16 Petrus Canisius (En)

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Explorers and reformers
Petrus Canisius (Peter Kanis) became famous throughout Europe as a defender of the Catholic religion. His name is closely linked to Nijmegen even though he only lived there for the first fifteen years of his life.

Petrus Canisius, son of the Nijmegen mayor Jacob Kanis was born in Broerstraat in 1521. After a university education in Cologne and Leuven he was the first Dutch person to join the newly founded order of Jesuits. This was during the Counter-Reformation, the movement within the Catholic Church that resisted the Reformation. Petrus Canisius travelled through Europe as a Jesuit working on strengthening the Catholic Church. He took part in the Council of Trent, where the Catholic faith was re-established as the response to the Reformation. He also founded Jesuit houses and colleges in several German speaking countries. Even though he was one of the leaders of the Counter-Reformation, Canisius was very tolerant towards people with opinions that differed from his own. He died in 1597 aged 76 in Fribourg (Switzerland).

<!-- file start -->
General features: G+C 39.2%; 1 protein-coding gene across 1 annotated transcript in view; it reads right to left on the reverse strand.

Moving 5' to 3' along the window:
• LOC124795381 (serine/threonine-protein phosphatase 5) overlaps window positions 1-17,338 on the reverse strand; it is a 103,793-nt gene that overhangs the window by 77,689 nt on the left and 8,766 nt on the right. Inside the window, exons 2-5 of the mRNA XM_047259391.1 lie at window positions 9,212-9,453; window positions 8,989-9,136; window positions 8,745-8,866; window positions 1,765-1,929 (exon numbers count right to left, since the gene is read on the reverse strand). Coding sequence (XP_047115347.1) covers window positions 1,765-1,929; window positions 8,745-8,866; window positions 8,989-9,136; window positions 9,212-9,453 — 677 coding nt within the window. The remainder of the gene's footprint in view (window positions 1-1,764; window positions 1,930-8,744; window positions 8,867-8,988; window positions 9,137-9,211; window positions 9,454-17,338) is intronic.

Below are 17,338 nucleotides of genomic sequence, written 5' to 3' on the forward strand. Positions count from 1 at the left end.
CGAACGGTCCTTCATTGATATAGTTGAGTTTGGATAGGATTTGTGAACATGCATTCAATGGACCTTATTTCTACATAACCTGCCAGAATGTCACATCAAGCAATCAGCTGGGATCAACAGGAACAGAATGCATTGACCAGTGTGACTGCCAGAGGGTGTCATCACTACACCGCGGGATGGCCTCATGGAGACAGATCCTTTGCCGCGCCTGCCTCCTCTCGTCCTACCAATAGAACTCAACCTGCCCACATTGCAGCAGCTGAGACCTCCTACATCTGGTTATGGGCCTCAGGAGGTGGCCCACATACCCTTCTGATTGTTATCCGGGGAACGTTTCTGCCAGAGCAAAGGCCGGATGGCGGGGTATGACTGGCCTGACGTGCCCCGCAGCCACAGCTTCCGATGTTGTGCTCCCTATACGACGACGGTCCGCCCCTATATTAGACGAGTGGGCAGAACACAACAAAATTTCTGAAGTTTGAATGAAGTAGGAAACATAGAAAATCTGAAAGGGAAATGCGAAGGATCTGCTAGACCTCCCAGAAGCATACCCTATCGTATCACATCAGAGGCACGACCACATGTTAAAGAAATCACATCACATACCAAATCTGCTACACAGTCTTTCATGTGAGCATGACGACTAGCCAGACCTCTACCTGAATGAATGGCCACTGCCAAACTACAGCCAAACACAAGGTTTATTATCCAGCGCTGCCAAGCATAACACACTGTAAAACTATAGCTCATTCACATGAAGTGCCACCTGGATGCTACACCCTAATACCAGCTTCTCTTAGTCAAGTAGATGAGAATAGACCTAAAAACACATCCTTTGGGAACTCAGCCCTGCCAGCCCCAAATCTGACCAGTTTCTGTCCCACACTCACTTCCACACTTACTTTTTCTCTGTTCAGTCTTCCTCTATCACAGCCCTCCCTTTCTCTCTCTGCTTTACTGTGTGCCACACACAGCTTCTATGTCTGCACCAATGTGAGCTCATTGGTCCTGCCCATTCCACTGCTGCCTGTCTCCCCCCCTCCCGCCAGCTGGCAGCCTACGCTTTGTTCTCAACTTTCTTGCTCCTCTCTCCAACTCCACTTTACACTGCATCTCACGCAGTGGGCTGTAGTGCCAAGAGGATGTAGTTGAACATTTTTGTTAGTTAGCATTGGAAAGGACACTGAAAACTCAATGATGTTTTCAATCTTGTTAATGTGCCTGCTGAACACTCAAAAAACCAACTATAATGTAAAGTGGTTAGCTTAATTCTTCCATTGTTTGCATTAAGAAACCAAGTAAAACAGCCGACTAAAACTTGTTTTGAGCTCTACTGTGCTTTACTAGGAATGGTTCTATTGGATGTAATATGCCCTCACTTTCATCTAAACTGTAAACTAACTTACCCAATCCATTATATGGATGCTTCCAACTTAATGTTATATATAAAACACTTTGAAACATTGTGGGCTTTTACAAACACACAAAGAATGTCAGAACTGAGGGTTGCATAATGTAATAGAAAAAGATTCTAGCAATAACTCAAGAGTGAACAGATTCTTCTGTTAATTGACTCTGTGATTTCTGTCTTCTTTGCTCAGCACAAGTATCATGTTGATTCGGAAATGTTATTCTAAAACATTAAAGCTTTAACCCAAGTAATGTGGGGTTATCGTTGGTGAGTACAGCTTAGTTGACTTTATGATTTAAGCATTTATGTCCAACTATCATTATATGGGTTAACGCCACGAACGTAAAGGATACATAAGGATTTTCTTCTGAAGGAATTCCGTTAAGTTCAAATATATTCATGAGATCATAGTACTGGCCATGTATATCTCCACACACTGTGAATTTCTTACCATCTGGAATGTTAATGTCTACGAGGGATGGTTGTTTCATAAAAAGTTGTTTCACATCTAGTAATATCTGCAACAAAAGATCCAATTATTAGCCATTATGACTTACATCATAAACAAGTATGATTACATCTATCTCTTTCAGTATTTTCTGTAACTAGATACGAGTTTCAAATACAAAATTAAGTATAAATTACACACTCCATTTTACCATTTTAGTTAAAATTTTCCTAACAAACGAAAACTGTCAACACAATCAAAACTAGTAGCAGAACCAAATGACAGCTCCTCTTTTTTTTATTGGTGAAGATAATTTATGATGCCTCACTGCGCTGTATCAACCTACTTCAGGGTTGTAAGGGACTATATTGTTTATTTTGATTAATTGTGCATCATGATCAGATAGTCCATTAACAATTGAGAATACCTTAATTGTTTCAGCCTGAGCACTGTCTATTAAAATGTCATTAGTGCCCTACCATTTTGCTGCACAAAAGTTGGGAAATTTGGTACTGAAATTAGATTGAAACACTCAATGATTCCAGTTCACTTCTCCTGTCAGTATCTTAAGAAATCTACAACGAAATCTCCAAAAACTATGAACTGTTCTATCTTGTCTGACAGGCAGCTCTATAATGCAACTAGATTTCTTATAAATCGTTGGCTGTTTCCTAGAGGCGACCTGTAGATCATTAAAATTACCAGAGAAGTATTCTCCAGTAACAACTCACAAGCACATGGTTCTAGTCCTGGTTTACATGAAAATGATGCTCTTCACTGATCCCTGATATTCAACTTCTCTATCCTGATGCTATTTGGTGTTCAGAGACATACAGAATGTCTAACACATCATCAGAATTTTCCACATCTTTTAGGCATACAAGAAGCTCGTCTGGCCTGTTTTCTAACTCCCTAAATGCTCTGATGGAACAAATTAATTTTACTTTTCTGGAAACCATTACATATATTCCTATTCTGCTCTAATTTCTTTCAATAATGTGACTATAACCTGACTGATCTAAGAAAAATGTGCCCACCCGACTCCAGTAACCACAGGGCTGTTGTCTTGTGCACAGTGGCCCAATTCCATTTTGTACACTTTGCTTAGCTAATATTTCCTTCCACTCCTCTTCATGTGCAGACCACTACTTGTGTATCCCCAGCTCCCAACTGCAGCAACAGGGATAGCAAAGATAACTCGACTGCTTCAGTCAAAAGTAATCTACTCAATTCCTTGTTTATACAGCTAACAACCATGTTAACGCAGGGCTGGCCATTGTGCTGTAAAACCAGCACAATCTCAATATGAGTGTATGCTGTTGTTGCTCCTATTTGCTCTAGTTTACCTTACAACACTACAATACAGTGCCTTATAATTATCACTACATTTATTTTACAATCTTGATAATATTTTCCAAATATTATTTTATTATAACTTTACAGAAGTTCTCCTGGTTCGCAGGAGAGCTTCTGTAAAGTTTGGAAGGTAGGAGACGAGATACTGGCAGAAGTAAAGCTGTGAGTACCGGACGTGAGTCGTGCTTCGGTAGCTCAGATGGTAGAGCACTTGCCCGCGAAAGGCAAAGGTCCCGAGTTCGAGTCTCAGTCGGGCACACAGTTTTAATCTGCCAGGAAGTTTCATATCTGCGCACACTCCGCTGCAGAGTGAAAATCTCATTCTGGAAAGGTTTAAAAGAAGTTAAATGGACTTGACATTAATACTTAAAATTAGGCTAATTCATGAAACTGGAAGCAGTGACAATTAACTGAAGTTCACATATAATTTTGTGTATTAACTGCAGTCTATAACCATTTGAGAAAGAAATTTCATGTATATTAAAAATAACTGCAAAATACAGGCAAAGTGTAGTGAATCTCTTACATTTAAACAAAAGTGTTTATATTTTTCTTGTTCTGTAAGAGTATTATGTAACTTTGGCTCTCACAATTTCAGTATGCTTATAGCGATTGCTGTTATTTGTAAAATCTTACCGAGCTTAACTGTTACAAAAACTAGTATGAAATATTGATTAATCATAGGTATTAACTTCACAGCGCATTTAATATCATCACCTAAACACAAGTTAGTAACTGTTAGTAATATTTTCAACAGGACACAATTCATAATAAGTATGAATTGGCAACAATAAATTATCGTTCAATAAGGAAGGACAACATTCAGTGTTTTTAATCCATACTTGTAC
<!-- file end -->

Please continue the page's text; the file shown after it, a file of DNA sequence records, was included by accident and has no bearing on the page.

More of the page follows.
Petrus Canisius was famous for his catechism, which was written in Latin and published in Vienna in 1555. The book, based on the Bible, oral tradition and the teachings of the Church Fathers counters Luther’s catechism of 1529. The catechism deals with the entire Catholic faith in a question and answer style. In addition to the full version, Canisius wrote a short catechism for students and an even shorter version for young children. Over a thousand copies of the shorter version were published and it was translated into at least 25 different languages.

Petrus Canisius regularly stayed in touch with his Nijmegen relatives throughout his life, but he rarely visited the city of his birth. The times he is known to have been in Nijmegen were when his father, Jacob Kanis, died in 1543, followed later by two short visits. He was not forgotten in Nijmegen. In 1636 Jesuits from Emmerich purchased the house in Broertsraat where he was born. They converted the room in which he was born into a chapel. The Jesuits were able to keep the memory of the man who made his mark throughout Europe alive in Nijmegen during the eighteenth and nineteenth centuries. Eventually Petrus Canisius was canonised in 1925. Two years later a statue of him was erected in the Hunnerpark. The opening of Canisius College in 1900, run by Jesuits until the mid-1970s, resulted in Petrus Canisius becoming even more closely affiliated with Nijmegen in the twentieth century. Canisius hospital opened in 1926 and Canisiussingel also bears his name.
A Nijmegen saint
Petrus Canisius in Hunnerpark. statue by Toon Dupois, 1927 (AM)

Source: Hans Bots, in: De Canon van Nijmegen, Uitgeverij Vantilt (Nijmegen 2009)